Mar 1976 To 169th Tactical Fighter Group (ANG), McEntire ANGB, South Carolina
Mar 1983 Remained with the 169th TFG at McEntire ANGB, South Carolina
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The USCG were taken from the Bone Yard and put back into service. The quickest way to tell the A version were the exhaust (AUG Tubes) were round and two a side.

I was stationed at Mather AFB , Sacramento, California from March 1967 through September 1968 when I was deployed to Vietnam. During that time I worked on the T-29 Navigator Training aircraft.
I was qualified to do all standard maintenance as well as being taxi and run-up qualified. I still have a USAF Flight Crew Check List for the aircraft.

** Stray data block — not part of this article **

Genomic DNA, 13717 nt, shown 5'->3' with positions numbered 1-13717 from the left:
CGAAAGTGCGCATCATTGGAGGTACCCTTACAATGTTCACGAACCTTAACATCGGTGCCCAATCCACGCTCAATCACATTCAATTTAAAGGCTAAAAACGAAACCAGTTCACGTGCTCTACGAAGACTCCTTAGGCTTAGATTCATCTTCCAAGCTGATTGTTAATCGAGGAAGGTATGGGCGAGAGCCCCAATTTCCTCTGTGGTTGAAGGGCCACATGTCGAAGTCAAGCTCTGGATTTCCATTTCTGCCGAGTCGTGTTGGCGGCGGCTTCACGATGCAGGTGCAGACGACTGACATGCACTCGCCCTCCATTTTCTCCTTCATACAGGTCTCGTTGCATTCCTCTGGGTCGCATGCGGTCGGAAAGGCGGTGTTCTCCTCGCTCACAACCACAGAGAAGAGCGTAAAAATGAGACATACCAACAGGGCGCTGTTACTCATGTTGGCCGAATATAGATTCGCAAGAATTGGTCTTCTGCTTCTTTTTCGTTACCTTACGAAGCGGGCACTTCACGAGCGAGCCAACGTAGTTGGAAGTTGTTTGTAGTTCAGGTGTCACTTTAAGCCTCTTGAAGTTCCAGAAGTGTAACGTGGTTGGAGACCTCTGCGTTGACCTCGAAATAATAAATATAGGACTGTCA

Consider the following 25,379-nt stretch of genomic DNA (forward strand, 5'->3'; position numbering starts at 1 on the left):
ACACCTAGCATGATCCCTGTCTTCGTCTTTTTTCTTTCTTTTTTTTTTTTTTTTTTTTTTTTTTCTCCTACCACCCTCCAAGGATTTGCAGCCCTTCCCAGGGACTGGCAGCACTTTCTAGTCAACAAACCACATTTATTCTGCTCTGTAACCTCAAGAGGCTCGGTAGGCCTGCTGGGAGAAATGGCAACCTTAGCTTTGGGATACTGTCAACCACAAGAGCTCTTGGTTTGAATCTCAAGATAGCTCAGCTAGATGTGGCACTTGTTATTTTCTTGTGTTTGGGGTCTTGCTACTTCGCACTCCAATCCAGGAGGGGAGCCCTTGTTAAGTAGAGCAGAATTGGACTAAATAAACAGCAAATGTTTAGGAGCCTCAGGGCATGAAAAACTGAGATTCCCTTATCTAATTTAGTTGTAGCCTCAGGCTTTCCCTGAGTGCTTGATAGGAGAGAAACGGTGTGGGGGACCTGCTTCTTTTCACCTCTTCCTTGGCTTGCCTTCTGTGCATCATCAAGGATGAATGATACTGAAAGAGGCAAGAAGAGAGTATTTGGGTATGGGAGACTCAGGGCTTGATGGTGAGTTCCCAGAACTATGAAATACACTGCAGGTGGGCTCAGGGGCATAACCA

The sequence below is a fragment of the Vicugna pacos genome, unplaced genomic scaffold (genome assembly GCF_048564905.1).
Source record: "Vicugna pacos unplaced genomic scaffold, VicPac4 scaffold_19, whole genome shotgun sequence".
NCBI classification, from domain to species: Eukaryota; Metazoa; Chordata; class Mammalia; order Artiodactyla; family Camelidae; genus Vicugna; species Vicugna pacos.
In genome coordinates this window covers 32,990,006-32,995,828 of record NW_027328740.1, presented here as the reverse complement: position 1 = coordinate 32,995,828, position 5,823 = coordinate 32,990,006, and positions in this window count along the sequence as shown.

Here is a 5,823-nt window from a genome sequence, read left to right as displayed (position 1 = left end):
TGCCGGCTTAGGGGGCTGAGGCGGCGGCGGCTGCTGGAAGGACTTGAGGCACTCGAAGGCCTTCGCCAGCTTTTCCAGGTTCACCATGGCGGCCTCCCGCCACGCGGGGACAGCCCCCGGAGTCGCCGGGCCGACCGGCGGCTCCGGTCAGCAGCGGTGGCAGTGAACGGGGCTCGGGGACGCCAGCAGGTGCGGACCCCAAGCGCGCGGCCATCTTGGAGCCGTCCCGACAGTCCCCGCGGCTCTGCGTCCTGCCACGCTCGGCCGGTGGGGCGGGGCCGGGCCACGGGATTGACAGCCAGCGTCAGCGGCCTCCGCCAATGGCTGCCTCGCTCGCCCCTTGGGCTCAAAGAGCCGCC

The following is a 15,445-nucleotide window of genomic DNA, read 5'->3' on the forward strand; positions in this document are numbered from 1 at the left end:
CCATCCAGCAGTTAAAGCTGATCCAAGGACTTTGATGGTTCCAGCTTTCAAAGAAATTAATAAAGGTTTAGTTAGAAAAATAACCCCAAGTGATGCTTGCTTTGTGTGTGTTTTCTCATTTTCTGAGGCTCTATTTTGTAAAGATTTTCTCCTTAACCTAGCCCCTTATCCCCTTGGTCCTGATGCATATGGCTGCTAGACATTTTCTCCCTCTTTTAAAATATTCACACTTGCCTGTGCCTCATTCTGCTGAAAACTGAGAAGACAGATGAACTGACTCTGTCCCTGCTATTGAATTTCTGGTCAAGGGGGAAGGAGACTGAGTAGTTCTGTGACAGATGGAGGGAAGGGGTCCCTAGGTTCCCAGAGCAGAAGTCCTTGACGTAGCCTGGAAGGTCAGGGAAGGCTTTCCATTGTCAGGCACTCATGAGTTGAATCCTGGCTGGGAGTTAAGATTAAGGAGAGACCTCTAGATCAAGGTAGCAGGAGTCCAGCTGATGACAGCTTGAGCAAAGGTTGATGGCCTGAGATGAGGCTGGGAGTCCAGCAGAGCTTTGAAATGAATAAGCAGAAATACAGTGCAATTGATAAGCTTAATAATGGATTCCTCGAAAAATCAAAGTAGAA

This aircraft was well built and very dependable.
Variation of the Convair C131.

I was stationed at Andrews AFB from 1976 to 79. In 1979, the Navy Reserve took possession of a couple of hand me down Allison turboprop powered VC-131H’s from the Air Force replace their C-118’s. Once a month, they flew to Pittsburgh ARS, PA to pick up Navy Reserve troops for the drill weekend at Andrews. They always made seats available for space A, so I took advantage of a free flight home one Friday. I was the only passenger on this decked out VIP ship. I sat on the side facing blue sofa and watched the Maryland and Pennsylvania countryside slip by with the sun low on the horizon. The flight was over all too soon as we taxied to 911th Air Wing ramp to picked up passengers for their return trip to Andrews. I spent a few extra days at home in western PA and caught a $30 military rate flight back to Washington National airport a few days later. Great days they were.

I was stationed at Andrews 66 – 69, 1002 OMS. Worked on the 29’s and 131’s

My father-in-law was stationed there and was a flight engineer on these flying congressmen to DC or home. I think he was there from ’63-’67.